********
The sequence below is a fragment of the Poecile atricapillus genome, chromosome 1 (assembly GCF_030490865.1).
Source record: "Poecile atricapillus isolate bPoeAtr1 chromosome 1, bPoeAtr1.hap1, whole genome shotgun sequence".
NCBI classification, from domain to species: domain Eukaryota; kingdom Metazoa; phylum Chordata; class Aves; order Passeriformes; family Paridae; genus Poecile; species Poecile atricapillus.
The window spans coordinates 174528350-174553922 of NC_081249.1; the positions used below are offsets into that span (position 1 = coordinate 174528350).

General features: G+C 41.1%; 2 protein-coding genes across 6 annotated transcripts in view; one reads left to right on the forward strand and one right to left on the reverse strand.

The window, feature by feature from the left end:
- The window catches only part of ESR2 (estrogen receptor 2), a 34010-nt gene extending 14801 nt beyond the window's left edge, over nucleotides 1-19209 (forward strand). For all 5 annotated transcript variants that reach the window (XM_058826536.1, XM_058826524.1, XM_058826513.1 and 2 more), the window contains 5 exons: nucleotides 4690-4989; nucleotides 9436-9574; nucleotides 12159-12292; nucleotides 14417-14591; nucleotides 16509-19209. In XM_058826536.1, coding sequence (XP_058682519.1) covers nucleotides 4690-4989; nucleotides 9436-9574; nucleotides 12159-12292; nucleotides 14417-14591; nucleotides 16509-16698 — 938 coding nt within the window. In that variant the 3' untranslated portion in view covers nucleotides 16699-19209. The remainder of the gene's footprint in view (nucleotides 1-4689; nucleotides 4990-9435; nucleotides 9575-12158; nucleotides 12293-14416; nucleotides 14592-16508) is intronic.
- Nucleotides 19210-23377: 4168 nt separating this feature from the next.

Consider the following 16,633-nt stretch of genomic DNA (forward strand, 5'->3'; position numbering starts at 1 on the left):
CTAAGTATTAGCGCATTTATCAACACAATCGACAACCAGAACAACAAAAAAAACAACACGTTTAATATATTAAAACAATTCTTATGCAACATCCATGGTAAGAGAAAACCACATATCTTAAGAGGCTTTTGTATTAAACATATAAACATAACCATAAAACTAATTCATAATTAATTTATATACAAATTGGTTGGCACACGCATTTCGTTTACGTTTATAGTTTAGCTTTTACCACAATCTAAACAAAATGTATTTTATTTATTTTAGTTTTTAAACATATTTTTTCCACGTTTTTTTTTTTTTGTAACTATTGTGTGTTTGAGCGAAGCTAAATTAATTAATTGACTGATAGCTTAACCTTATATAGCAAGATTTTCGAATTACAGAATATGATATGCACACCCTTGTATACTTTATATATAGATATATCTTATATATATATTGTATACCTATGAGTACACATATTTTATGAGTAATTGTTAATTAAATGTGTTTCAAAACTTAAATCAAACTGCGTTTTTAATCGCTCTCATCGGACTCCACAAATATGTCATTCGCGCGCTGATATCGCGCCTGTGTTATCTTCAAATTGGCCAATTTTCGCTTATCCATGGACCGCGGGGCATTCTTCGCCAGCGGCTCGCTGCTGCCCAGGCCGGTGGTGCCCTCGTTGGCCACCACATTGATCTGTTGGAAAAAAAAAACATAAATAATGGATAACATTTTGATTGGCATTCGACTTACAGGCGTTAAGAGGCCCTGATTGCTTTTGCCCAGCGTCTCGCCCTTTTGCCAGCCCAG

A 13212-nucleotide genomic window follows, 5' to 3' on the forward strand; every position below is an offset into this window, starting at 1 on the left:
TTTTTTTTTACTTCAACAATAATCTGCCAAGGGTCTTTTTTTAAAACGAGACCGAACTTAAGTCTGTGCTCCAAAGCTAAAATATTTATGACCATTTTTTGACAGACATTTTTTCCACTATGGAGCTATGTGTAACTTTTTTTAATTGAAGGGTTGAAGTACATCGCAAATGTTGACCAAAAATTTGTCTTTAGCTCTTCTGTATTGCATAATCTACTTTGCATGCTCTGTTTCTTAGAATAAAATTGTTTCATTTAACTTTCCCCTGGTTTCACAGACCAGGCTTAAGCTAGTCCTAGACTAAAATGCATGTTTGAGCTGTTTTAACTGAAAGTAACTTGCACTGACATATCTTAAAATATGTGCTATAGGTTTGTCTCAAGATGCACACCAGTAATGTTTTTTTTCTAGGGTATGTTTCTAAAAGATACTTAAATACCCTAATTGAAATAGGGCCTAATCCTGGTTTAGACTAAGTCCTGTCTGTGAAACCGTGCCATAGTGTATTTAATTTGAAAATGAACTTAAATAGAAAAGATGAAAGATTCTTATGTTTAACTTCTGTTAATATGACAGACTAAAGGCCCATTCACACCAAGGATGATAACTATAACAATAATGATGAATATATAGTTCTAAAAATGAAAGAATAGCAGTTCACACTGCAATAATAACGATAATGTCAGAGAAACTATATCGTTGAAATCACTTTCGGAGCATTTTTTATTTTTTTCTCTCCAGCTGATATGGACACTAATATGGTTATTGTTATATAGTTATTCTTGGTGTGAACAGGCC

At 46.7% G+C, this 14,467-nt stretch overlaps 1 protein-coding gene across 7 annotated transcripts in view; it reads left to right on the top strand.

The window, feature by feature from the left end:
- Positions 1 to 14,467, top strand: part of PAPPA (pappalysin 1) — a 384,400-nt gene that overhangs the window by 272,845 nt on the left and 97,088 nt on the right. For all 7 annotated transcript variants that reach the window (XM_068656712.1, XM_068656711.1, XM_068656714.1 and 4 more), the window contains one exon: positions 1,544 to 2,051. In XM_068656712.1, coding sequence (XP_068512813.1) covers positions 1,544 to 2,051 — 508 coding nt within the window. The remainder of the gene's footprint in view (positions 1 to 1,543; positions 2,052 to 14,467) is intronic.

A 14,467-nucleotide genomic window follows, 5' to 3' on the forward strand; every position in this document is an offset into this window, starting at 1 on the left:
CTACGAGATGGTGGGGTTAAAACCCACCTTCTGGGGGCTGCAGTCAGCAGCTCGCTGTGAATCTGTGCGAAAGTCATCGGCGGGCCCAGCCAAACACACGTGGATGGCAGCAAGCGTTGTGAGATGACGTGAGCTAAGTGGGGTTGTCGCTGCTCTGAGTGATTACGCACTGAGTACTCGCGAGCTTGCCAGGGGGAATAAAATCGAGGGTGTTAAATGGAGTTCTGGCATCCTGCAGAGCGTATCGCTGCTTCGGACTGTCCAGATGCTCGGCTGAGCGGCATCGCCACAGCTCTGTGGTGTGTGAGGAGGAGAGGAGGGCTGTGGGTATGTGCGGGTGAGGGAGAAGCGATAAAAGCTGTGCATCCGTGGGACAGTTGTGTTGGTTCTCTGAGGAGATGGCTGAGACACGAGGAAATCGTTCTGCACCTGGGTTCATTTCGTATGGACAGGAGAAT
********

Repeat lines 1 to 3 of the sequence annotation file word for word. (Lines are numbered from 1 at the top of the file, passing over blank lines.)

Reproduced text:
The sequence below is a fragment of the Poecile atricapillus genome, chromosome 1 (assembly GCF_030490865.1).
Source record: "Poecile atricapillus isolate bPoeAtr1 chromosome 1, bPoeAtr1.hap1, whole genome shotgun sequence".
NCBI classification, from domain to species: domain Eukaryota; kingdom Metazoa; phylum Chordata; class Aves; order Passeriformes; family Paridae; genus Poecile; species Poecile atricapillus.